When Michelangelo invented Big Data

Álvaro Alegría    18 April, 2017

They say that Michelangelo was asked about his impressive technique in sculpting the Pietà in just one piece, his answer was: “The sculpture was already inside of the stone. I merely eliminated the extra marble”.

It is impossible to deny that, from a simplistic point of view, sculpting is about getting rid of the extra material. However, something must influence the artist, because, after all, if most of us were handed a block of marble, a hammer and a chisel, we would most likely not be able to sculpt anything recognisable.
It is the creativity of the artist, more than the handling of their tools, that is the added value that they bring to what they do and what makes the difference between a stone and a masterpiece.
Michaelangelo's Pieta
Figure 1: Michelangelo’s Pietà. 

The same can be applied, in my opinion, to the process of use case discovery in the framework of Big Data as, just as with Michelangelo, and his block of marble, the “blocks” of data are waiting for someone with a chisel to extract the information that has always been there.

And once again, in the same way, the creativity of Big Data professionals is a fundamental factor in the discovery of new use cases, as it makes a real difference between information that is merely stored and information that brings value to a company.
We have the great fortune to be able to participate in the dawn of a technological and economic revolution; an era in which almost everything remains to be discovered and in which there is no limit of possibilities but rather a giant blank canvas if discovery.
Due to all of this, it is very important for companies to have the best blocks of marble, the best hammers and the most precise chisels.  However, it’s important to remember that they will be of very little use if they don’t have a true artist who knows how to extract value from them.
Also, you have to let artists do their thing. You have to trust in the final result, without trying to understand the process. Not only should we not set them limits, but we should also encourage some craziness, because disruption produces changes, is abrupt, radical and even sometimes painful. It’s never the fruit of an organised, clean and pre-established process.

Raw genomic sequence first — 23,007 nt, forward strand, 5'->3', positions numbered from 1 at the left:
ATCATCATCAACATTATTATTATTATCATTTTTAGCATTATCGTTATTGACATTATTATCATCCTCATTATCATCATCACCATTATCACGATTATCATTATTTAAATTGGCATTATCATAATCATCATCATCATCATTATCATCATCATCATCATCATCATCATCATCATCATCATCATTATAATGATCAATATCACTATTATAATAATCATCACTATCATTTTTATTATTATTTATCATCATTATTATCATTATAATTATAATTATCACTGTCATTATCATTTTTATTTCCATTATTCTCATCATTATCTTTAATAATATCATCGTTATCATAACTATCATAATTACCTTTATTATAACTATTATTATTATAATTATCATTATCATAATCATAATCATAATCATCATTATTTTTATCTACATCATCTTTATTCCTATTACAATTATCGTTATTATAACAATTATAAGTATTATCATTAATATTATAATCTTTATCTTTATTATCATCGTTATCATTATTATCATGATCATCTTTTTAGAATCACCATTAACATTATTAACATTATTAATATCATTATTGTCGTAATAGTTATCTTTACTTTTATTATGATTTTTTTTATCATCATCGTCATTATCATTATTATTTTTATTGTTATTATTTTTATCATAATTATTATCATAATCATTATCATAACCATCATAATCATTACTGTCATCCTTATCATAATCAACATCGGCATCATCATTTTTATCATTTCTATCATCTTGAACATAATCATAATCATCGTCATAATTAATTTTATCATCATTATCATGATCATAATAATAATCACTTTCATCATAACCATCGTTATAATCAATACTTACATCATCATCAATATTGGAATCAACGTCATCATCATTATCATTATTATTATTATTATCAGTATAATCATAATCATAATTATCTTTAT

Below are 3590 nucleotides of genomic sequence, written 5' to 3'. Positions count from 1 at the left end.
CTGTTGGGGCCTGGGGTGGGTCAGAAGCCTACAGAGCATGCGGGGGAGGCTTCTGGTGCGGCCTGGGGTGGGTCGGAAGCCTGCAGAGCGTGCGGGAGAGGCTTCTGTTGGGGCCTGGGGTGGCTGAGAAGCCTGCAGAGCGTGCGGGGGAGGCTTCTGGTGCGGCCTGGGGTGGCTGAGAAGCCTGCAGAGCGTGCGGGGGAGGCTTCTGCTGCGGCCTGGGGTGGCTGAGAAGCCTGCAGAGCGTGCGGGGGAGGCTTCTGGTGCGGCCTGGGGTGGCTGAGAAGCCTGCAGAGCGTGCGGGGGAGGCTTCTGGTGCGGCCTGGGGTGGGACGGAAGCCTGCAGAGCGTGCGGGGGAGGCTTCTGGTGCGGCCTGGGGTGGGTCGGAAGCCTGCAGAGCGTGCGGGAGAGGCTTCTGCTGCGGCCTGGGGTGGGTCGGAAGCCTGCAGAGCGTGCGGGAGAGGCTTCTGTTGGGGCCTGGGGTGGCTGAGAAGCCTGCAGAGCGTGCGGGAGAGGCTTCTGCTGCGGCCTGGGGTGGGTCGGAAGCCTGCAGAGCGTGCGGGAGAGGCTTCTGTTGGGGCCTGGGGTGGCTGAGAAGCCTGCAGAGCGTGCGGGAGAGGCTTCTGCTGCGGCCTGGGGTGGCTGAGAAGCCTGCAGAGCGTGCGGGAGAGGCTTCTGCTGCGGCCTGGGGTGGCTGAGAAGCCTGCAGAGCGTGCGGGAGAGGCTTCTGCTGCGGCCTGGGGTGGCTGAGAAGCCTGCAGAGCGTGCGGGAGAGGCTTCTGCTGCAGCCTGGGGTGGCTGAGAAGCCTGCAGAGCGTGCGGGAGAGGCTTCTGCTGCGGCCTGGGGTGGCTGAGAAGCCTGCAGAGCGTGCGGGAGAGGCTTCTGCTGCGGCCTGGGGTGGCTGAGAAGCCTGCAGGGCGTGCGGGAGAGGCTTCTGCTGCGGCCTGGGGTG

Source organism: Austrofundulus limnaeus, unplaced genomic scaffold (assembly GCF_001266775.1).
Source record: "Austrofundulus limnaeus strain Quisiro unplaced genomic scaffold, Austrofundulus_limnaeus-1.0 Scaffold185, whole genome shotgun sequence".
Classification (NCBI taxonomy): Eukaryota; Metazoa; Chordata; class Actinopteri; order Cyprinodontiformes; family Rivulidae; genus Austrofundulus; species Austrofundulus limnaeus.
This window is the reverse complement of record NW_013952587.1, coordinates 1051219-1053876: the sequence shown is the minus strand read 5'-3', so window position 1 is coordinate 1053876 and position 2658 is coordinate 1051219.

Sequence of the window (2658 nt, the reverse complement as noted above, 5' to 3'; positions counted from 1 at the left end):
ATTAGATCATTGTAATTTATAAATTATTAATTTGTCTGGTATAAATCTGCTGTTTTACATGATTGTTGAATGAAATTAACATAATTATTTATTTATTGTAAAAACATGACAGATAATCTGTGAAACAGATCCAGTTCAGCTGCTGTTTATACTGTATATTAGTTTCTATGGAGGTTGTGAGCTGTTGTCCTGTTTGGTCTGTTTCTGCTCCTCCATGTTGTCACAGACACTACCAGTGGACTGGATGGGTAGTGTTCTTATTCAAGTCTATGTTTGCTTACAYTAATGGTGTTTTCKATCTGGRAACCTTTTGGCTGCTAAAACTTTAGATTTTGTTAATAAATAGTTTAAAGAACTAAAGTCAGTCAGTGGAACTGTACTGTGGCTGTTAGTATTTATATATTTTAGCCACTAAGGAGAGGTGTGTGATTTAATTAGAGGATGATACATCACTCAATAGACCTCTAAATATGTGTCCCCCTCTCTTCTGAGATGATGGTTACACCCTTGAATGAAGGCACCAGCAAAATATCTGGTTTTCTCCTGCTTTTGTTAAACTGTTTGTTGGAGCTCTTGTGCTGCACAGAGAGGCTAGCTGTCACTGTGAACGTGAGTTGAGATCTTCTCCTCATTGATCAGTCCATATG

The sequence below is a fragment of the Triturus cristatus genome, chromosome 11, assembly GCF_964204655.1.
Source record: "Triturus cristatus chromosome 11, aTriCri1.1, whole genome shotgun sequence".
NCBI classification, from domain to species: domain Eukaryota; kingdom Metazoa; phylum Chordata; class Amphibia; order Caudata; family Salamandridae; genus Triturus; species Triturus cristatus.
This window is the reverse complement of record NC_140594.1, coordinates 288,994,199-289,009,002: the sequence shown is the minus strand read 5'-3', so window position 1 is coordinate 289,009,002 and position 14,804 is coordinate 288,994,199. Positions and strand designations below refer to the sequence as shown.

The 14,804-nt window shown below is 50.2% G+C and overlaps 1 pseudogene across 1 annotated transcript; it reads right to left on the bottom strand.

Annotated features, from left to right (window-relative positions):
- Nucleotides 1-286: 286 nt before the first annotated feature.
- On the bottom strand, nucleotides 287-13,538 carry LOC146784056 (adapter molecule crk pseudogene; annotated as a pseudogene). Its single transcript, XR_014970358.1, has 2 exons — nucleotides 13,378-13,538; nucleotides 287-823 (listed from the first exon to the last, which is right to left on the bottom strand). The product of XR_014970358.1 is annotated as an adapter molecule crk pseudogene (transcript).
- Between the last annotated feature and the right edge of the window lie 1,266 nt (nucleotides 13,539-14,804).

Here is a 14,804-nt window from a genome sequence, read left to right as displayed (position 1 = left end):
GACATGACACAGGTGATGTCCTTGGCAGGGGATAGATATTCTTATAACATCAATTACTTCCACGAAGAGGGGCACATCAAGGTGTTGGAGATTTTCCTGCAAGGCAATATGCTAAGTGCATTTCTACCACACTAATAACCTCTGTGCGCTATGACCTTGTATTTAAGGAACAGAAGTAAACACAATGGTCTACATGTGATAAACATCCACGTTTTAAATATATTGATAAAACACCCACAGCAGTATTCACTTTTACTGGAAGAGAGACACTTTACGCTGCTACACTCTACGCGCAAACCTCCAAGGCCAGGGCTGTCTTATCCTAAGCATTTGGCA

I wish I could  say I came up with this concept, but I didn’t. Warren Buffet already said that businesses should “Hire the best and let them do what they know. Or hire the cheapest and tell them what they have to do.”
Figure 2: Warren Buffet, one of the world’s most successful businessmen. 

But many traditional businesses are resistant to this new culture. It’s difficult for them to accept that, nowadays, many advances are achieved because of trial and error; that processes are living and can vary along the way; that many things are done “just to see” and that talent doesn’t wear a suit (or maybe it does, but it just depends on the day).

I sincerely believe that the biggest and most important change that a business must accept when it comes to facing Big Data is cultural: accepting that no one knows what’s coming and that uncertainty is not a threat but rather a spectacular opportunity. And the way to take advantage of that opportunity is to count on the Michelangelo of the present, the people who combine technical and business knowledge with creative abilities, which allows them to see and extract value where others see only stone.
And, once again, the idea was not mine, but in the recent Strata conference in London, Piotr Niedzwiedz, from deepsense.io, spoke about the “Awareness Chasm”, the great chasm that currently exists between business directors and analysts.
Figure 3: Piotr Niedzwiedz in the last Strata conference in London.

According to Mr Niedzwiedz, many of the problems businesses encounter can be solved today by using technical analysis, but businesses are not aware of this, and, in the same way, are not always aware of the problems needing solutions, preventing them from helping, even though they would most definitely be able to.

I therefore encourage them to find their artists and, if they don’t find them, train them. Sit down with your analysis and your business experts, invite them to create together and let them “make a mess”, break things and fail, until one day they will surprise the world with a masterpiece. That is what will allow them to overtake their competitors.
What companies are doing today does not necessarily bring value. Often, you already know how to do it, and your competitors do, too. The thing that will bring you value is waiting inside of your blocks of marble, because, as Aristotle said:

“The goal of art is to give form to the secret essence of things, to to merely copy their appearance.”

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